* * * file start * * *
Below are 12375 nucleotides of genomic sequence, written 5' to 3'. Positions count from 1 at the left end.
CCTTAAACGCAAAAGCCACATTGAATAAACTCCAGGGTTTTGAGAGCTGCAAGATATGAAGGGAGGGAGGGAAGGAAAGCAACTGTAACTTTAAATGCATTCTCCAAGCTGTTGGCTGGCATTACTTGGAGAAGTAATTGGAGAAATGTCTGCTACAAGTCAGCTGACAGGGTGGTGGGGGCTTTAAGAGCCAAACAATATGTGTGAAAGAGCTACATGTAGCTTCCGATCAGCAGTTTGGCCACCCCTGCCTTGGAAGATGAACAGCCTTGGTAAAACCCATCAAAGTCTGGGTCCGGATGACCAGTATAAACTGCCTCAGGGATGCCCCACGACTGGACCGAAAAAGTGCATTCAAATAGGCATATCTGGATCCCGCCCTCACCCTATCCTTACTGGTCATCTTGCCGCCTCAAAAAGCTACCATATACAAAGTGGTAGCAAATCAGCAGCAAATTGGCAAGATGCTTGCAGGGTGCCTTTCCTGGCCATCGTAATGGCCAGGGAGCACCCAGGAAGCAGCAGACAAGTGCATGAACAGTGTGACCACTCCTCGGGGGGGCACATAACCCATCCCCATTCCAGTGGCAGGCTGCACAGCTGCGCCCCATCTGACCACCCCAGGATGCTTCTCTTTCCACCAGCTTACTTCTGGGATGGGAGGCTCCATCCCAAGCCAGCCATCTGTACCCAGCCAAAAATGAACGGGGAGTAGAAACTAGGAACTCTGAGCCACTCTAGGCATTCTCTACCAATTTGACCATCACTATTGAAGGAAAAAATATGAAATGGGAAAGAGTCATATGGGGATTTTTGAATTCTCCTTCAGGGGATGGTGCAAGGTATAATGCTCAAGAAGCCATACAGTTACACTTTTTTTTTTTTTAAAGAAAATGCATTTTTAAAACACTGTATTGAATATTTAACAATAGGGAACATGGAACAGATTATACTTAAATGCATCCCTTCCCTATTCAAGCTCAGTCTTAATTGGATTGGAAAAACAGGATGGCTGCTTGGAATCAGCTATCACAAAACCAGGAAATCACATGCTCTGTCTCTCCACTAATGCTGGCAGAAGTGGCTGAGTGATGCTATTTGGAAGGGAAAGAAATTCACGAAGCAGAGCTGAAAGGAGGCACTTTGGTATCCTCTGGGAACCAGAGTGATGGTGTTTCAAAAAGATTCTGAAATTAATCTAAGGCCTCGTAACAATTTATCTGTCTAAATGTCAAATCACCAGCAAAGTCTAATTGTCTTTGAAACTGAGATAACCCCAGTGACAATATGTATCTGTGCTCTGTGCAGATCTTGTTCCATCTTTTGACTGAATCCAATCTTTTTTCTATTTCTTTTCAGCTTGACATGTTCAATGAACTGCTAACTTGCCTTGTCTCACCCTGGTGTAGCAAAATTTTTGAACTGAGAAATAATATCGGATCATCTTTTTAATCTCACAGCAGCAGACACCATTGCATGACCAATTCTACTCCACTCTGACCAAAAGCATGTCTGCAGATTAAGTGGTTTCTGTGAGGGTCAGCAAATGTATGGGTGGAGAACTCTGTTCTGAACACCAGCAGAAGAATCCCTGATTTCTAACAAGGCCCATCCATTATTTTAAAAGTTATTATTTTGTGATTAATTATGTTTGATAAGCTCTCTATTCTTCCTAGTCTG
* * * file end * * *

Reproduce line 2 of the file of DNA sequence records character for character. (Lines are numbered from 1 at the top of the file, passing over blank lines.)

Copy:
CCTTAAACGCAAAAGCCACATTGAATAAACTCCAGGGTTTTGAGAGCTGCAAGATATGAAGGGAGGGAGGGAAGGAAAGCAACTGTAACTTTAAATGCATTCTCCAAGCTGTTGGCTGGCATTACTTGGAGAAGTAATTGGAGAAATGTCTGCTACAAGTCAGCTGACAGGGTGGTGGGGGCTTTAAGAGCCAAACAATATGTGTGAAAGAGCTACATGTAGCTTCCGATCAGCAGTTTGGCCACCCCTGCCTTGGAAGATGAACAGCCTTGGTAAAACCCATCAAAGTCTGGGTCCGGATGACCAGTATAAACTGCCTCAGGGATGCCCCACGACTGGACCGAAAAAGTGCATTCAAATAGGCATATCTGGATCCCGCCCTCACCCTATCCTTACTGGTCATCTTGCCGCCTCAAAAAGCTACCATATACAAAGTGGTAGCAAATCAGCAGCAAATTGGCAAGATGCTTGCAGGGTGCCTTTCCTGGCCATCGTAATGGCCAGGGAGCACCCAGGAAGCAGCAGACAAGTGCATGAACAGTGTGACCACTCCTCGGGGGGGCACATAACCCATCCCCATTCCAGTGGCAGGCTGCACAGCTGCGCCCCATCTGACCACCCCAGGATGCTTCTCTTTCCACCAGCTTACTTCTGGGATGGGAGGCTCCATCCCAAGCCAGCCATCTGTACCCAGCCAAAAATGAACGGGGAGTAGAAACTAGGAACTCTGAGCCACTCTAGGCATTCTCTACCAATTTGACCATCACTATTGAAGGAAAAAATATGAAATGGGAAAGAGTCATATGGGGATTTTTGAATTCTCCTTCAGGGGATGGTGCAAGGTATAATGCTCAAGAAGCCATACAGTTACACTTTTTTTTTTTTTAAAGAAAATGCATTTTTAAAACACTGTATTGAATATTTAACAATAGGGAACATGGAACAGATTATACTTAAATGCATCCCTTCCCTATTCAAGCTCAGTCTTAATTGGATTGGAAAAACAGGATGGCTGCTTGGAATCAGCTATCACAAAACCAGGAAATCACATGCTCTGTCTCTCCACTAATGCTGGCAGAAGTGGCTGAGTGATGCTATTTGGAAGGGAAAGAAATTCACGAAGCAGAGCTGAAAGGAGGCACTTTGGTATCCTCTGGGAACCAGAGTGATGGTGTTTCAAAAAGATTCTGAAATTAATCTAAGGCCTCGTAACAATTTATCTGTCTAAATGTCAAATCACCAGCAAAGTCTAATTGTCTTTGAAACTGAGATAACCCCAGTGACAATATGTATCTGTGCTCTGTGCAGATCTTGTTCCATCTTTTGACTGAATCCAATCTTTTTTCTATTTCTTTTCAGCTTGACATGTTCAATGAACTGCTAACTTGCCTTGTCTCACCCTGGTGTAGCAAAATTTTTGAACTGAGAAATAATATCGGATCATCTTTTTAATCTCACAGCAGCAGACACCATTGCATGACCAATTCTACTCCACTCTGACCAAAAGCATGTCTGCAGATTAAGTGGTTTCTGTGAGGGTCAGCAAATGTATGGGTGGAGAACTCTGTTCTGAACACCAGCAGAAGAATCCCTGATTTCTAACAAGGCCCATCCATTATTTTAAAAGTTATTATTTTGTGATTAATTATGTTTGATAAGCTCTCTATTCTTCCTAGTCTG